I’ve shown my ikebana teacher my paintings. She enjoyed them, but immediately emphasized that they are not ikebana! She said they are more like European style bouquet design, which is true.
Katherine Frazer, Painlets iv, 2021. Digital painting created in Figma, 2021. Courtesy of the artist.
CK: You’ve previously worked as a designer at Apple on the Keynote team and as a designer at Figma, and you use both tools to make digital paintings. How does your work as a designer of these tools influence your use of them as an artist and vice versa? What are your favorite ways to (mis)use each software?
KF: It’s a way for me to have fun, and think of the software I’m intimately familiar with in a new light. I used to make countless presentations in Keynote for work. I really lived in the app—before other user interface design tools like Sketch and Figma took off, I used to draw mockups of Keynote, Pages and Numbers in Keynote!
I was previously designing the constraints and limitations of these apps. Now, I am looking for ways to surprise myself, and use them to unintended ends. While they’re built for professional use, it’s heartening to think there are opportunities for play even in the most mundane of places. Tools are what you make of them.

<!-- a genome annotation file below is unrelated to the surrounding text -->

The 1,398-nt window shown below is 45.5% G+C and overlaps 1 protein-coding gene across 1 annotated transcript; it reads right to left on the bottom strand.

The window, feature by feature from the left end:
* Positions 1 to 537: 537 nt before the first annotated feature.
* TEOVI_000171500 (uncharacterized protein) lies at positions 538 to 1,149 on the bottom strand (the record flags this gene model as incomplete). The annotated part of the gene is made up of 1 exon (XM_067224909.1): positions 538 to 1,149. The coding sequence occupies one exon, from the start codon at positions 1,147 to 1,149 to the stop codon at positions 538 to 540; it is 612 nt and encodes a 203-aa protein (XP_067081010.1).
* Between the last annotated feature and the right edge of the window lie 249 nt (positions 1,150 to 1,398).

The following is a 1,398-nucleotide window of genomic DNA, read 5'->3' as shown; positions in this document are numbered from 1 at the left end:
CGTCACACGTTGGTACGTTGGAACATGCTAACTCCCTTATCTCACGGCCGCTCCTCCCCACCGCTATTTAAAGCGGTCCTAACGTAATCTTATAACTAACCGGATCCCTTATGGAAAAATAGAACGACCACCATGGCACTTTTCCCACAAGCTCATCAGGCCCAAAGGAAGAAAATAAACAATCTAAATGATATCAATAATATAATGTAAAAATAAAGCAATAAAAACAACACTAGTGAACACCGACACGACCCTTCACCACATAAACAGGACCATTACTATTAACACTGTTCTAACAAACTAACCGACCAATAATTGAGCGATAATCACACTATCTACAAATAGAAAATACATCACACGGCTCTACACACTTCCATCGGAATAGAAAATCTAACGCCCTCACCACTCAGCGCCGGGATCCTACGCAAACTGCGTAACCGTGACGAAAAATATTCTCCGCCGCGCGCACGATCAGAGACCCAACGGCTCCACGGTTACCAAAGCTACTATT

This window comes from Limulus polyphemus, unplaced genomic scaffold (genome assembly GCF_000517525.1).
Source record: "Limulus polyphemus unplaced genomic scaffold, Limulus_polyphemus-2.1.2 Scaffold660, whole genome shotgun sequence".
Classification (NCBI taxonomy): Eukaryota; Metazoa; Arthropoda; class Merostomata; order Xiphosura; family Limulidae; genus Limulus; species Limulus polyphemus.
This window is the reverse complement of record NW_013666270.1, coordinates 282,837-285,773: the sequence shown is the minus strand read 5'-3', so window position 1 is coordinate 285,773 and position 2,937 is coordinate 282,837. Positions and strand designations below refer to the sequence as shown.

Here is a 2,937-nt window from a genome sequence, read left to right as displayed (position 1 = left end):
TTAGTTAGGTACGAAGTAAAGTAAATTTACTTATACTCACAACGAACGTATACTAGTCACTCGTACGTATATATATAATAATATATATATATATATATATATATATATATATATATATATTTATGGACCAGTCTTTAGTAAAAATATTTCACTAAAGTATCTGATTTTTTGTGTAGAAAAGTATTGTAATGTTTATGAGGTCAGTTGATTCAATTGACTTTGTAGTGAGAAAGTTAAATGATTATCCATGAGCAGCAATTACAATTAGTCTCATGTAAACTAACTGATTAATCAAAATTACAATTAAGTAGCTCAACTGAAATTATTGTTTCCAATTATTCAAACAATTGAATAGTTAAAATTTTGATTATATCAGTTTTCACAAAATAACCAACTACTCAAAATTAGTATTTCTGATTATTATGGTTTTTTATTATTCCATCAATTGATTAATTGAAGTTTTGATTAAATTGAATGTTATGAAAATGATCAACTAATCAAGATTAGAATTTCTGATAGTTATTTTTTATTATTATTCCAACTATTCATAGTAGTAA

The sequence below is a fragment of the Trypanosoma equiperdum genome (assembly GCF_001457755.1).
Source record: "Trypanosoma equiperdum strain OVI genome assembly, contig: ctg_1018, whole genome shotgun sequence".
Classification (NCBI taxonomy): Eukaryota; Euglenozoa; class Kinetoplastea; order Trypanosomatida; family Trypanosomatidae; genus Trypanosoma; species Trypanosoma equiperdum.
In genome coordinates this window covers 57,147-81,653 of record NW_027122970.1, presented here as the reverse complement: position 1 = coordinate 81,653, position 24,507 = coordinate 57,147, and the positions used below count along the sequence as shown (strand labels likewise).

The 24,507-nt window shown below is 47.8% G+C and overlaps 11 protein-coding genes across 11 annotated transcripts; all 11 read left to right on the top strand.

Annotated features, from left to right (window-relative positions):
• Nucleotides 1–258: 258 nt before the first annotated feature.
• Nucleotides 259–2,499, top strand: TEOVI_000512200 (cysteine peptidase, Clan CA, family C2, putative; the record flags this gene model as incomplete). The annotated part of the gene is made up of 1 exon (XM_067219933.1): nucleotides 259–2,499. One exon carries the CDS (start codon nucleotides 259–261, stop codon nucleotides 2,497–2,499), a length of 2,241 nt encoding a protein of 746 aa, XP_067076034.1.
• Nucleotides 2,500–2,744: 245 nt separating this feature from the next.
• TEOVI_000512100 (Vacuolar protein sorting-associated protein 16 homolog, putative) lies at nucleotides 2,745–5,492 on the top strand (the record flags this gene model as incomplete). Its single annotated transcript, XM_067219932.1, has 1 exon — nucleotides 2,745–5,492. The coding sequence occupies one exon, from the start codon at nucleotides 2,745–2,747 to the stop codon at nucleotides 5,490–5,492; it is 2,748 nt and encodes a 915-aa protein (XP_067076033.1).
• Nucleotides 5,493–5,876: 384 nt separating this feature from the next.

Similar to working with the natural elements of flowers in ikebana, I’ve found that particular software has certain personality traits. It’s important to work with the natural strengths of each app, and emphasize those characteristics. Keynote is great for working extremely fast and iteratively. It’s easy to remove backgrounds and work with photographic imagery. Figma is less fast paced, but it’s easier to achieve sublimely digital vector compositions. Figma also allows for much larger file sizes, and collaboration with peers.
Aside from my personal connection to these apps, I like that they’re available for free on the web. People have sent me their own Keynote paintings, and joined me real time in Figma files to create compositions. I like this participatory element to the work, and I hope it demystifies how digital artifacts are made.
CK: You minted ikebananana2 – sketchbook as an NFT on the Foundation platform during the NFT Aesthetics panel on May 4, 2021, and Rhizome accessioned the work to ArtBase. The work is an Apple Keynote presentation file which you describe as an interactive sketchbook containing 53 sketches (one per slide), where each slide contains an altered version of the previous one, offering a unique window into your painting process. Given how iterative your process is, how do you decide which sketches are finished paintings? Do you return to unfinished paintings later or archive them?